Although these rotating machines are different, the approaches to modelling their rotor dynamics are pretty much the same, since similar processes occur in rotating parts which differ in their vibrations from the non-rotating machines.
Do you remember the example of rotating washing machine? Have you ever seen it jumping on the floor trying to squeeze out your closet? We bet you have. This is the simplest example of the increased unbalance affecting the amplitudes of machine vibrations. Washing machines are designed to experience these noticeable vibrations during their operation without breaking. But the steam turbine or compressor rotors which have the tight clearances between the impellers and the casing can not boast of that leeway. In addition to that, the excessive vibrations significantly influence the machine’s useful life due to the increased fatigue.
This is why the rotor dynamics predictions are one of the most important parts of rotating machine analyses. And although they may seem easier than comprehensive stress-strain investigations of machine components, in some cases the rotor dynamics analysis can be trickiest part.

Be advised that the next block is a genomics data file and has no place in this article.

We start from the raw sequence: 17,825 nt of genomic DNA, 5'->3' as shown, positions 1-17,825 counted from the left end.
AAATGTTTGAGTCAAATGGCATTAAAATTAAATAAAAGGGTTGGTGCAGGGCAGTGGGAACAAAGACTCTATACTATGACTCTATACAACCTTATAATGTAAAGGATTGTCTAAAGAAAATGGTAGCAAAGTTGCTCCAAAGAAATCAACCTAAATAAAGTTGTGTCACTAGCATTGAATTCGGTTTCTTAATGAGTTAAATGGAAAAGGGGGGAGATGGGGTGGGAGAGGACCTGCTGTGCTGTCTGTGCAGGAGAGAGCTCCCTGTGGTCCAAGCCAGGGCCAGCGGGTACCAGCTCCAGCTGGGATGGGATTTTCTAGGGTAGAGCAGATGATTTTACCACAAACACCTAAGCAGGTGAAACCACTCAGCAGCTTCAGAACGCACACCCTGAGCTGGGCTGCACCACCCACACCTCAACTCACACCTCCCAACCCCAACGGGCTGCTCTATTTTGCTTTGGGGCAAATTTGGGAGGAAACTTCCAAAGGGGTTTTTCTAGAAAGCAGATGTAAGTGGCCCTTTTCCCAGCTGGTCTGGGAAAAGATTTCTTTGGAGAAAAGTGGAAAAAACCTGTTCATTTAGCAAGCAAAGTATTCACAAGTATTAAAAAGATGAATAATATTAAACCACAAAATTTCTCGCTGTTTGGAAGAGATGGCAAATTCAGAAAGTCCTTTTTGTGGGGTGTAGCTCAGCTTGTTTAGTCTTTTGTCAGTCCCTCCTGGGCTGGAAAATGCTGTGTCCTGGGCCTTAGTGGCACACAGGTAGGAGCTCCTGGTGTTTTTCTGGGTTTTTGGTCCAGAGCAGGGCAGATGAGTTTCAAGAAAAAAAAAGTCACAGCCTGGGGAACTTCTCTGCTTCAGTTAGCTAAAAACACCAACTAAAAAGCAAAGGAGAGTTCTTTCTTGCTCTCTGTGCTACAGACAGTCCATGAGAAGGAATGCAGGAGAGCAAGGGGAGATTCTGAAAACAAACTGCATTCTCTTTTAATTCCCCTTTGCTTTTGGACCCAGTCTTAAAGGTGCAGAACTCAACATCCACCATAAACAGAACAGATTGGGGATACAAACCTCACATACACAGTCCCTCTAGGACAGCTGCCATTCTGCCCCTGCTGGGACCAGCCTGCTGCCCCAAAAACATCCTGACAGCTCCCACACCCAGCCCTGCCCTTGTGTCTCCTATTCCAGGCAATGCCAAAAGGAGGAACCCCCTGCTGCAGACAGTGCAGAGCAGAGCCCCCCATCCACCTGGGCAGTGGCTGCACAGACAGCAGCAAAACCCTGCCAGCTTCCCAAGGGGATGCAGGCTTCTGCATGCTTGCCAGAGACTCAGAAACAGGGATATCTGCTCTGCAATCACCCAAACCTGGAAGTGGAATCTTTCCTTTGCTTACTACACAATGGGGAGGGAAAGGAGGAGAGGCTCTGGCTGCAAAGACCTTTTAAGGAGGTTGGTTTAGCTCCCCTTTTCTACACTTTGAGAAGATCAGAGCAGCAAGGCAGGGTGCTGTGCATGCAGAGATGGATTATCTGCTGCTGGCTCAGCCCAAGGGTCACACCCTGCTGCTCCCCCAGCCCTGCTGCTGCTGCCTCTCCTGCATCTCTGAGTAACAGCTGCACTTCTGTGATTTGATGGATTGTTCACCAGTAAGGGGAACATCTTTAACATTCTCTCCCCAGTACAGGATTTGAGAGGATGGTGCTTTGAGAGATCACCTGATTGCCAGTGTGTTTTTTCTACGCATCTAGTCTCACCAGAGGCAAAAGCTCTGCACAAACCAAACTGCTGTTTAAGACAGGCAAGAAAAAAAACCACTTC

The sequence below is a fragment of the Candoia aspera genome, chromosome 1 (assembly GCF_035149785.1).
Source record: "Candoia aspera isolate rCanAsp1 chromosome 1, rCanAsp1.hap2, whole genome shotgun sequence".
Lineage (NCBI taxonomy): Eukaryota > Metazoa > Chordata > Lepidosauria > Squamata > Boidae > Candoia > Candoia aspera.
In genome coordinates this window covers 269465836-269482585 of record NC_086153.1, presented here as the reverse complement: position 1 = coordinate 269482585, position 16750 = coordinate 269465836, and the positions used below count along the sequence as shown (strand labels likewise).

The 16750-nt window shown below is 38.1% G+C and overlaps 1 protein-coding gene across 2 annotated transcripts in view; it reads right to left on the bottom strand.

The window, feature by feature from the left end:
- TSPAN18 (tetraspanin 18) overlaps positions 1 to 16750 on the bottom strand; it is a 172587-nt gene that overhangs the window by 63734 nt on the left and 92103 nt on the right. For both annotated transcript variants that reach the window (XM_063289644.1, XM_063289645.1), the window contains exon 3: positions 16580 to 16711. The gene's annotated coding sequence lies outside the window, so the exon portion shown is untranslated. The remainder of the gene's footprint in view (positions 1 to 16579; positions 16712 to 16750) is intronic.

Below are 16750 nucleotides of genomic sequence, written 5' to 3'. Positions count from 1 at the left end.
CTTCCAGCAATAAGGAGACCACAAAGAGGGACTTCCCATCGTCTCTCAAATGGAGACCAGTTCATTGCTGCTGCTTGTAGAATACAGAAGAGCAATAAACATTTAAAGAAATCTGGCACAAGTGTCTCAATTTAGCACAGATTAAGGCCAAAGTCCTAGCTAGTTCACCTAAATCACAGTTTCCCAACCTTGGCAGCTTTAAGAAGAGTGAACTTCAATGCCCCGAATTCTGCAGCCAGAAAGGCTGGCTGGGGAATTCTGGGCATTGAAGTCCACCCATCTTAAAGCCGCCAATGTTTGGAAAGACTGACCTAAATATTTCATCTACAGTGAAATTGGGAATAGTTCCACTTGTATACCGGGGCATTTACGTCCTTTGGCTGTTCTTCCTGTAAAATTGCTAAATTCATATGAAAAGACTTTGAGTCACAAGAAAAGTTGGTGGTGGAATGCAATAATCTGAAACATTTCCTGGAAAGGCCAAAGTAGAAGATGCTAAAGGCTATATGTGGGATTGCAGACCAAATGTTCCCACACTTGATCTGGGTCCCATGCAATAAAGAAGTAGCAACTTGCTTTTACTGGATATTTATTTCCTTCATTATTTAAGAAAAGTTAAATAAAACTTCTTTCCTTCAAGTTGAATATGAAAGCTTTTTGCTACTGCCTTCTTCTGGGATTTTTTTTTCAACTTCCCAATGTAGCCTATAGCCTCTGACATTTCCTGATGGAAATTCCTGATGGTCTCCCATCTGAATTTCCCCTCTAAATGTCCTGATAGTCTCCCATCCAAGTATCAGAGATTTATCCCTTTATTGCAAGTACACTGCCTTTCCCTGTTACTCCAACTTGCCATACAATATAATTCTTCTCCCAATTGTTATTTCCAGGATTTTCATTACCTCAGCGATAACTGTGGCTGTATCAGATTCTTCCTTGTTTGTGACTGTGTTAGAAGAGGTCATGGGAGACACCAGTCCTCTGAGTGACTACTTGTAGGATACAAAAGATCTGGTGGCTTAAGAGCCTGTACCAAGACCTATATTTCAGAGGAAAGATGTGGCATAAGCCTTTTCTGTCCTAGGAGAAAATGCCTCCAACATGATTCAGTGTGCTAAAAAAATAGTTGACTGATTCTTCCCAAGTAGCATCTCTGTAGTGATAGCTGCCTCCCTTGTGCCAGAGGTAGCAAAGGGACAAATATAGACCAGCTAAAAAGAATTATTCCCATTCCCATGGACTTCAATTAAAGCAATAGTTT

Usually, the rotor dynamics analyses are divided into lateral and torsional stages depending on the nature of rotor response to be used. They are discussed in different types of standards (API , ISO , etc.). Let’s consider the example of the lateral vibrations of a 4 stage compressor rotor with an operational speed of 8856 rpm.
This rotor rotates in the 4 pad tilting, pad oil film journal bearings. The characteristics of these bearings should be determined carefully to ensure that there will not be an excessive wear, heat generation or friction in them. Read More
Most designers associate drilled nozzles in turbomachinery with something exotic, uncharted, and specific only to a minuscule amount of high-loaded turbines operating with a high-pressure drop. Meanwhile, many engineers are not aware that this nozzle design has been applied since the very first turbomachines.
Karl Gustaf Patrik de Laval patented a turbine with asymmetric convergent-divergent nozzles in 1888. At that time the shape of the nozzle allowed him to reach more effective kinetic energy transformation and have an entirely new level of turbine performance.
Over a hundred years later, drilled nozzles (or asymmetric nozzles, Laval’s nozzles) have been extensively used in rocket engines, flying vehicles, driving turbines, ORC turbines, and other units for which low cost and weight-dimension constraints play an important role.